NG9-1-1, Dispatch, and FirstNet. Let’s Start with a Happy Birthday to 9-1-1
9-1-1 celebrated its 50-year anniversary last week. Countless lives have been saved by the expediency of the 9-1-1 system and those answering the phones who take charge when needed, sometimes calming a hysterical mother or father and then walking him or her through first steps to administer aid until paramedics arrive. Every month we hear stories about how a 9-1-1 operator saved a life by instructing the caller how to do CPR compressions on the chest, to keep air flowing, or some other way to administer first aid until help arrives. While 9-1-1 services have made a huge difference in public safety responses to emergencies, many 9-1-1 centers have not been upgraded for a number of years.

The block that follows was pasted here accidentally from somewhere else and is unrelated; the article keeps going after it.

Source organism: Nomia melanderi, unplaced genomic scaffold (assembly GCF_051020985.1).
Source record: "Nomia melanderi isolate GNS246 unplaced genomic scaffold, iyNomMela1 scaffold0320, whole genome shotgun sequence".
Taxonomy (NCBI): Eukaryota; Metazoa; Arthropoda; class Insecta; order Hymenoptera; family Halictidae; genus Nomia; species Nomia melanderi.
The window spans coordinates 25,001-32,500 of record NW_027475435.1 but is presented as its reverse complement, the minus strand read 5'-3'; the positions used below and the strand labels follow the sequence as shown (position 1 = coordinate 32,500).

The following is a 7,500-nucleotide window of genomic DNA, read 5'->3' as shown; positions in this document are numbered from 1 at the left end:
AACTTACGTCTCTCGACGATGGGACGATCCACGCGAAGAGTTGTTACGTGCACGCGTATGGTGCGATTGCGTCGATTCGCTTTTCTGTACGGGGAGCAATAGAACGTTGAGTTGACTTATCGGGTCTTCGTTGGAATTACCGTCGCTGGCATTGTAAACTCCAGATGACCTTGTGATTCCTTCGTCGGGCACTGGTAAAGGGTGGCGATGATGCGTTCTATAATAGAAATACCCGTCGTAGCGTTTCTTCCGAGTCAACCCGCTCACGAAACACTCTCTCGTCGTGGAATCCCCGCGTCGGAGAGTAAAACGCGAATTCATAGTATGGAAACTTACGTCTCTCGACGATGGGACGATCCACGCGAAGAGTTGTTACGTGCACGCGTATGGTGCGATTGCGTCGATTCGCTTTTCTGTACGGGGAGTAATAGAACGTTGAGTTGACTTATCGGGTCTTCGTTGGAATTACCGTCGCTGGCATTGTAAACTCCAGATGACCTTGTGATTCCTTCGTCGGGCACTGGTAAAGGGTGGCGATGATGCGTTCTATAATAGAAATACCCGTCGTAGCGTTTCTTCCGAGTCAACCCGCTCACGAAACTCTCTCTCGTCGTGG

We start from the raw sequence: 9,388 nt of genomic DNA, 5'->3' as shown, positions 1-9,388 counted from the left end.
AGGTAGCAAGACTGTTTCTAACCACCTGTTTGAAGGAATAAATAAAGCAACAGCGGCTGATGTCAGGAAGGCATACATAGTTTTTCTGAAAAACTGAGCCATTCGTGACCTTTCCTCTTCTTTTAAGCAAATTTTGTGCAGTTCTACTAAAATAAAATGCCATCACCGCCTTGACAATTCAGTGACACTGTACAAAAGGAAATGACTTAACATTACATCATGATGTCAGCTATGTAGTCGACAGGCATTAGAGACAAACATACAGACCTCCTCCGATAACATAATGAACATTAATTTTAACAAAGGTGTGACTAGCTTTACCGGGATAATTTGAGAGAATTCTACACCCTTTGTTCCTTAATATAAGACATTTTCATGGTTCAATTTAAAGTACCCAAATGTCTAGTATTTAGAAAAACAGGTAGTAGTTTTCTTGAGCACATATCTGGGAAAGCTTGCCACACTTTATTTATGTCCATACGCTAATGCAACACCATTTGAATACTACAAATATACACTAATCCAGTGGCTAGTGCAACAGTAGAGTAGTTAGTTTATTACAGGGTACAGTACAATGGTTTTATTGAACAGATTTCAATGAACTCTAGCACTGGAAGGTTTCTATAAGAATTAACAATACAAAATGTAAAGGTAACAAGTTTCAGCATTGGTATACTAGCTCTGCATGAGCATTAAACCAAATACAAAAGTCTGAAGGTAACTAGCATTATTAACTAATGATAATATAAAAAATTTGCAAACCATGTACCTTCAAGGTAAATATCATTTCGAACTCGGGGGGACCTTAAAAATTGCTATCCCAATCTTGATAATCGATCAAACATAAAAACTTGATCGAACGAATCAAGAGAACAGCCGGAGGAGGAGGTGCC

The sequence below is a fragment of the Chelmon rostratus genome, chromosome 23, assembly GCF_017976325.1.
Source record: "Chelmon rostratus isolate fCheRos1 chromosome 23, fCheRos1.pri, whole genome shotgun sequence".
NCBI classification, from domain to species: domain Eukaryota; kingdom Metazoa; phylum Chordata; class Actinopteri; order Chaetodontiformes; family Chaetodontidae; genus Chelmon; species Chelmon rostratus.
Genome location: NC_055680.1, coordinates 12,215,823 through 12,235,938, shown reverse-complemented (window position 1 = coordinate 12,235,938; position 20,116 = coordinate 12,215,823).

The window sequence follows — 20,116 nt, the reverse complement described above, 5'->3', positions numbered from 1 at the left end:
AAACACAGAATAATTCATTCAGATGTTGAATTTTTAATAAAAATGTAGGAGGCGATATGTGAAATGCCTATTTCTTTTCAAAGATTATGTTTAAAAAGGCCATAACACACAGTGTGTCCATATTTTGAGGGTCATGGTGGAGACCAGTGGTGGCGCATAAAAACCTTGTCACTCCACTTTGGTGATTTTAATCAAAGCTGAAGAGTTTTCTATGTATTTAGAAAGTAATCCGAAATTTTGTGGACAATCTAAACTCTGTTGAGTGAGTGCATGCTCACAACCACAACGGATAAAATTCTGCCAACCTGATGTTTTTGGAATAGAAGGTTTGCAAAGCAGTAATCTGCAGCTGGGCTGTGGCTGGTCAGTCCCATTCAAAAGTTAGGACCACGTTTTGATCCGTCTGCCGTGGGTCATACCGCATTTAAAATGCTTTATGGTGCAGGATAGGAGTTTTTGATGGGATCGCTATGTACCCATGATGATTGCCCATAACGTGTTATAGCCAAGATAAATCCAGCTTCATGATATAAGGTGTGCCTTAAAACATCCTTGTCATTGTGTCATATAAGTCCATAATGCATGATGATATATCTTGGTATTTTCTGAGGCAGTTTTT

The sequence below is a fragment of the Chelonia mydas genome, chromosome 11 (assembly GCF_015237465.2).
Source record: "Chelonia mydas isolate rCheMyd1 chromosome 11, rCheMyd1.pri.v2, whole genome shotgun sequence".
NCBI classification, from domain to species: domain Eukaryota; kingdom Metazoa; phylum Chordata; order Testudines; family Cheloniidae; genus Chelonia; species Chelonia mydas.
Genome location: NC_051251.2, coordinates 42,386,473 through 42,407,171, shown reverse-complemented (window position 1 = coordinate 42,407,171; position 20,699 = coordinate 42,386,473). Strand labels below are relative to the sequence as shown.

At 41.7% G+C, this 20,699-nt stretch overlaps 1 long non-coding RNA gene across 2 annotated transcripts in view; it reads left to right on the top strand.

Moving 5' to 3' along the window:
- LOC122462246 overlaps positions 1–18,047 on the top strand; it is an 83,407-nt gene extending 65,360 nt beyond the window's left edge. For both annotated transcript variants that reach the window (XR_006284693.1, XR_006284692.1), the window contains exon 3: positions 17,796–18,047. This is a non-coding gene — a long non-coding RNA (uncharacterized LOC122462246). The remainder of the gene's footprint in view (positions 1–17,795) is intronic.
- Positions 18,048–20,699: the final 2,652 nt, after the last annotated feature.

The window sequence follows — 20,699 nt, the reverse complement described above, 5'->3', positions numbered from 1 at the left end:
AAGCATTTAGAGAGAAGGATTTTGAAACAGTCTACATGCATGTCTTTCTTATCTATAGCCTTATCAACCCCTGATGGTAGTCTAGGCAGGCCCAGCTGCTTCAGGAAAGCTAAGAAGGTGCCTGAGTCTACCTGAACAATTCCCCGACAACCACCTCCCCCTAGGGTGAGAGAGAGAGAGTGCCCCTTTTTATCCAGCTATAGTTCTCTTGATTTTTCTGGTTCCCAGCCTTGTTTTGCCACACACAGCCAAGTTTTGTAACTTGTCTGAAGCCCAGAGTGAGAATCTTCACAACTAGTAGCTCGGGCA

From Citizen to Responder. A few weeks ago, I wrote a column entitled, “Rural Broadband, the Headless Horseman” to make the point that not only FirstNet but a multitude of federal, state, and other agencies have their sights set on providing broadband to rural America but since there is no leadership at the top to organize all of the disparate efforts, it will take a lot longer to solve the digital divide issue than it should. This brings me to another series of services that are interrelated but seem to be moving forward without much in the way of structured management to make sure all the pieces fit together in what citizens will see as seamless experiences in receiving public safety assistance.